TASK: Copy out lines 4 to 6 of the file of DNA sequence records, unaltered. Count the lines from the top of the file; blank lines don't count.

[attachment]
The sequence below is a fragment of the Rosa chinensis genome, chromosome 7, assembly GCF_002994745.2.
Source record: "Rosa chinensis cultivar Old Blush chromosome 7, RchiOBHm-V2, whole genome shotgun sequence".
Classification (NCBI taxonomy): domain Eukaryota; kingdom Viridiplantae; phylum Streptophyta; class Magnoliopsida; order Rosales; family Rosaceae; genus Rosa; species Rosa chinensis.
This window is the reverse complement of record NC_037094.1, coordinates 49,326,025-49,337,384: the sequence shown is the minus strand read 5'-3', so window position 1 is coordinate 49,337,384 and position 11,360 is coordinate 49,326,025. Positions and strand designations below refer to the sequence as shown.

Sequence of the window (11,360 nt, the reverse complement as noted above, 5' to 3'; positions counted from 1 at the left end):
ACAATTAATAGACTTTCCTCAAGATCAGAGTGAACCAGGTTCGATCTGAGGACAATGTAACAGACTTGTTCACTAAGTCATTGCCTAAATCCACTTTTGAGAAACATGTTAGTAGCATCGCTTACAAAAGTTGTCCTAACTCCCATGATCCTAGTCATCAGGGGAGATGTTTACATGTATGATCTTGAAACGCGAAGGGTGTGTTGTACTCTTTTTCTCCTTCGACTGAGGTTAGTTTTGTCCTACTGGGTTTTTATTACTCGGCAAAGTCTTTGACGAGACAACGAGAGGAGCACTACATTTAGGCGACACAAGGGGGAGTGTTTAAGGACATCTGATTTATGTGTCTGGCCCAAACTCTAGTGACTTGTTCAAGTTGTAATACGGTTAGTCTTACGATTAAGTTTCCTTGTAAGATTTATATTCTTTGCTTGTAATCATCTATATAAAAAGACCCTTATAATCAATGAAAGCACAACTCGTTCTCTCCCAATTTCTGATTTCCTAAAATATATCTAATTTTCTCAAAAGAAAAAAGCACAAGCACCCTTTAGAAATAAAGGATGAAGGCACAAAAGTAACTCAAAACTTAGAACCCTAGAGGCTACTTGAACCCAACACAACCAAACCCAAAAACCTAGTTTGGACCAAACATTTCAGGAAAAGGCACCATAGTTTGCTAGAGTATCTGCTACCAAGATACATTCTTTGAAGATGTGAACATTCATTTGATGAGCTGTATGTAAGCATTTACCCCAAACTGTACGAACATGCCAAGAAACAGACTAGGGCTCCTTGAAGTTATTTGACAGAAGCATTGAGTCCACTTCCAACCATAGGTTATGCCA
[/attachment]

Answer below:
This window is the reverse complement of record NC_037094.1, coordinates 49,326,025-49,337,384: the sequence shown is the minus strand read 5'-3', so window position 1 is coordinate 49,337,384 and position 11,360 is coordinate 49,326,025. Positions and strand designations below refer to the sequence as shown.

Sequence of the window (11,360 nt, the reverse complement as noted above, 5' to 3'; positions counted from 1 at the left end):
ACAATTAATAGACTTTCCTCAAGATCAGAGTGAACCAGGTTCGATCTGAGGACAATGTAACAGACTTGTTCACTAAGTCATTGCCTAAATCCACTTTTGAGAAACATGTTAGTAGCATCGCTTACAAAAGTTGTCCTAACTCCCATGATCCTAGTCATCAGGGGAGATGTTTACATGTATGATCTTGAAACGCGAAGGGTGTGTTGTACTCTTTTTCTCCTTCGACTGAGGTTAGTTTTGTCCTACTGGGTTTTTATTACTCGGCAAAGTCTTTGACGAGACAACGAGAGGAGCACTACATTTAGGCGACACAAGGGGGAGTGTTTAAGGACATCTGATTTATGTGTCTGGCCCAAACTCTAGTGACTTGTTCAAGTTGTAATACGGTTAGTCTTACGATTAAGTTTCCTTGTAAGATTTATATTCTTTGCTTGTAATCATCTATATAAAAAGACCCTTATAATCAATGAAAGCACAACTCGTTCTCTCCCAATTTCTGATTTCCTAAAATATATCTAATTTTCTCAAAAGAAAAAAGCACAAGCACCCTTTAGAAATAAAGGATGAAGGCACAAAAGTAACTCAAAACTTAGAACCCTAGAGGCTACTTGAACCCAACACAACCAAACCCAAAAACCTAGTTTGGACCAAACATTTCAGGAAAAGGCACCATAGTTTGCTAGAGTATCTGCTACCAAGATACATTCTTTGAAGATGTGAACATTCATTTGATGAGCTGTATGTAAGCATTTACCCCAAACTGTACGAACATGCCAAGAAACAGACTAGGGCTCCTTGAAGTTATTTGACAGAAGCATTGAGTCCACTTCCAACCATAGGTTATGCCA